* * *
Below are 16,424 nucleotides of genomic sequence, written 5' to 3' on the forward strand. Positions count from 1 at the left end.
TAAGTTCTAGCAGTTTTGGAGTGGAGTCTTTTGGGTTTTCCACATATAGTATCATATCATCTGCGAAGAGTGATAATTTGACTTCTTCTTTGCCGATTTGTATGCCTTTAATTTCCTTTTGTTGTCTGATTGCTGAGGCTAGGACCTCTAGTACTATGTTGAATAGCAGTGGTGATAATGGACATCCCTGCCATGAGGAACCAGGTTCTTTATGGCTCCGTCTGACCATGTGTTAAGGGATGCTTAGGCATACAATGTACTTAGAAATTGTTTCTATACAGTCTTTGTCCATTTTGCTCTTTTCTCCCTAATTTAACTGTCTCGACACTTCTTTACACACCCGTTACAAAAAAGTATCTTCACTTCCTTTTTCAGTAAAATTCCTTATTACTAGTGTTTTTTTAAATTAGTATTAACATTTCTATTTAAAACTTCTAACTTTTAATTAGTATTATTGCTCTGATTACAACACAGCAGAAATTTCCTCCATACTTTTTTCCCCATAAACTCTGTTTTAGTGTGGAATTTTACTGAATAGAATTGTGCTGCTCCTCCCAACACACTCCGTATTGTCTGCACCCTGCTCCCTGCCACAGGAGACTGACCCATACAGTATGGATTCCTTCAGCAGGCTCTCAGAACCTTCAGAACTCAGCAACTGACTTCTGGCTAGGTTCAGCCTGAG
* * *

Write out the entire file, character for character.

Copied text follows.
Below are 16,424 nucleotides of genomic sequence, written 5' to 3' on the forward strand. Positions count from 1 at the left end.
TAAGTTCTAGCAGTTTTGGAGTGGAGTCTTTTGGGTTTTCCACATATAGTATCATATCATCTGCGAAGAGTGATAATTTGACTTCTTCTTTGCCGATTTGTATGCCTTTAATTTCCTTTTGTTGTCTGATTGCTGAGGCTAGGACCTCTAGTACTATGTTGAATAGCAGTGGTGATAATGGACATCCCTGCCATGAGGAACCAGGTTCTTTATGGCTCCGTCTGACCATGTGTTAAGGGATGCTTAGGCATACAATGTACTTAGAAATTGTTTCTATACAGTCTTTGTCCATTTTGCTCTTTTCTCCCTAATTTAACTGTCTCGACACTTCTTTACACACCCGTTACAAAAAAGTATCTTCACTTCCTTTTTCAGTAAAATTCCTTATTACTAGTGTTTTTTTAAATTAGTATTAACATTTCTATTTAAAACTTCTAACTTTTAATTAGTATTATTGCTCTGATTACAACACAGCAGAAATTTCCTCCATACTTTTTTCCCCATAAACTCTGTTTTAGTGTGGAATTTTACTGAATAGAATTGTGCTGCTCCTCCCAACACACTCCGTATTGTCTGCACCCTGCTCCCTGCCACAGGAGACTGACCCATACAGTATGGATTCCTTCAGCAGGCTCTCAGAACCTTCAGAACTCAGCAACTGACTTCTGGCTAGGTTCAGCCTGAG